Doing research? Spend more time with programme staff…

From Duncan’s blog covering the paper ‘Using Participatory Process Evaluation to Understand the Dynamics of Change in a Nutrition Education Programme’, by Andrea Cornwall

While it is always interesting to hear about interesting approaches to data collection and analysis – and a lot of this feeds into thoughts/reactions I had while attending (by complete happenstance) the first day of the Doing Development Differently workshop at the Kennedy school, in this blog, I wanted to quickly highlight something that caught my eye in Duncan’s blog

Its this bit in particular:

“What we did next was not to go to the program sites, but spend some more time in the headquarters. We were interested in the perspectives of a variety of people involved with implementation, from the managers to those involved in everyday activities on the ground. And what we sought to understand was not only what the project had achieved, but also what people had thought it might do at the outset and what had surprised them”

The focus on measuring impact on the ground often obscures the focus on understanding how projects are delivered. That’s one of the reasons why researchers have so little in their papers on the context and implementation of the interventions they seem to be studying (which is one of the many good points Heather makes in this blog when she laments the lack of ‘intervention description’). Often implementation staff perspectives are not only considered extraneous to the key research questions, but they are also sometimes actively blocked out so that research findings are not biased: guess only the biases of the researcher get to make it to the final paper/report. Talking to programme staff can not only provide key insights and lessons to implementation, but also elevate their status from being foot soldiers that executed a project logframe to leaders and innovators in their own right, who came up with creative solutions to complex and emergent situations on the ground (or not!).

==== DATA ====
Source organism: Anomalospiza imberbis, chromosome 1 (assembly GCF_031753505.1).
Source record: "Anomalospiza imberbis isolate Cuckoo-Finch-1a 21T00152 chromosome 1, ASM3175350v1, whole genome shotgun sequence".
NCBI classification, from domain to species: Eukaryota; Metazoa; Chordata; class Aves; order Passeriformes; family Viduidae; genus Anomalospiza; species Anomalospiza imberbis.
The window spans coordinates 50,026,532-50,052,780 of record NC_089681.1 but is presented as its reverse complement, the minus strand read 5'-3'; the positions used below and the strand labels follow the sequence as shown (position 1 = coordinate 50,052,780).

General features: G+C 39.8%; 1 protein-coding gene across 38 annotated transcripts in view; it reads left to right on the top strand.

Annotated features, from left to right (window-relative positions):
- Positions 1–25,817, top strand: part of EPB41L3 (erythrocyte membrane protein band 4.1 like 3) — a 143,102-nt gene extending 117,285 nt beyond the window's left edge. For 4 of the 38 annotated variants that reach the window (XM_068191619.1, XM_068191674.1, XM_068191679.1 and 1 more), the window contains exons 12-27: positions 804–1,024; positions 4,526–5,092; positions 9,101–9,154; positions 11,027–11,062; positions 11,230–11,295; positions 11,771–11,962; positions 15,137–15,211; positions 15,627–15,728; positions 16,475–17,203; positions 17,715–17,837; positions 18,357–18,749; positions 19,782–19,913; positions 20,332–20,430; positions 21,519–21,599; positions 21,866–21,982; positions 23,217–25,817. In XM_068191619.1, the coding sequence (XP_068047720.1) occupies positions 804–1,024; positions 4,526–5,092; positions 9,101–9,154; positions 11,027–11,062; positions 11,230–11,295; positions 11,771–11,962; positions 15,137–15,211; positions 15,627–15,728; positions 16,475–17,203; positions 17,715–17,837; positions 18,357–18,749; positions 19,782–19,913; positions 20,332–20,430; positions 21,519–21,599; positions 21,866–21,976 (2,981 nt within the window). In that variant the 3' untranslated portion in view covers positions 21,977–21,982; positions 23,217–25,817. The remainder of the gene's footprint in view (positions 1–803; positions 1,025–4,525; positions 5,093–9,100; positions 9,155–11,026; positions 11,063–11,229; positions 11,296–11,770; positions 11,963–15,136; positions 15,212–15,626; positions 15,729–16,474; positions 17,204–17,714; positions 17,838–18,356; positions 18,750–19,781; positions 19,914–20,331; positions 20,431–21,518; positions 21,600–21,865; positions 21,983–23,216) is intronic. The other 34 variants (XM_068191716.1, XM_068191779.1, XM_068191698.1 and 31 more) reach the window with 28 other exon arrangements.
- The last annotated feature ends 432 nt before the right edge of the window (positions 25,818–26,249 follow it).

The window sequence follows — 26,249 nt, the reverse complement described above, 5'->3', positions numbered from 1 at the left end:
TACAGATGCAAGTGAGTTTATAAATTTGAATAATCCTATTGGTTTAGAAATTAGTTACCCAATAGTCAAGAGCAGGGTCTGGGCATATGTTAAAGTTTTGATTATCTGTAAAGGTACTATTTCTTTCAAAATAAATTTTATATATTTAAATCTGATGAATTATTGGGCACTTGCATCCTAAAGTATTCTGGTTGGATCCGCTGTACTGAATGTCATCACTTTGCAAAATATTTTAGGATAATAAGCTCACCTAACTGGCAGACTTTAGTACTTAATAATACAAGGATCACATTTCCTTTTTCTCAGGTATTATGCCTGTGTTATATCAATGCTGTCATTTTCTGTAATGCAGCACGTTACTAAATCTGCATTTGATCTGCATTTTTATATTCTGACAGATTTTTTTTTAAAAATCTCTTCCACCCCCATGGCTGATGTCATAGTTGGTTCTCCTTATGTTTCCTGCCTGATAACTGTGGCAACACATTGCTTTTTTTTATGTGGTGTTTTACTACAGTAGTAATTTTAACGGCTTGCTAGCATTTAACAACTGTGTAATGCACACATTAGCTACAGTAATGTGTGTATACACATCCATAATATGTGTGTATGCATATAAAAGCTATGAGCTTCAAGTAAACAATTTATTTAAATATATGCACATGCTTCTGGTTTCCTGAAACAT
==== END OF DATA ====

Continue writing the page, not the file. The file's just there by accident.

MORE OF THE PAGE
Look forward to reading the full paper; and more thoughts on the DDD workshop, coming up soon (hopefully).

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3 thoughts on “Doing research? Spend more time with programme staff…

  1. A few questions and points:
    (1) Thanks for the shout-out
    (2) Shouldn’t understanding what “people had thought [the program] might do at the outset” be part of the planning, question designing and theory of change / conceptual model building exercise that would precede an evaluation?
    (3) Talking to program staff is definitely important but it shouldn’t be one-off, ideally, or it isn’t much elevated beyond the local knowledge you gained from the wise taxi driver that you talked to on the way in from the airport. And cherry picking one quote from one program staff member that supports the point you already wanted to make and sticking it in a report isn’t so helpful — any more than is providing an outlier statistic as if it were the mean. It seems like the regular (and widespread or at least in some way representative) solicitation of insights from program staff (and M&E staff!) — and then the careful analysis and incorporation of those insights into the overall findings — should be standard practice (unless, of course, program staff also become actual authors on the reports, which would also be good!).

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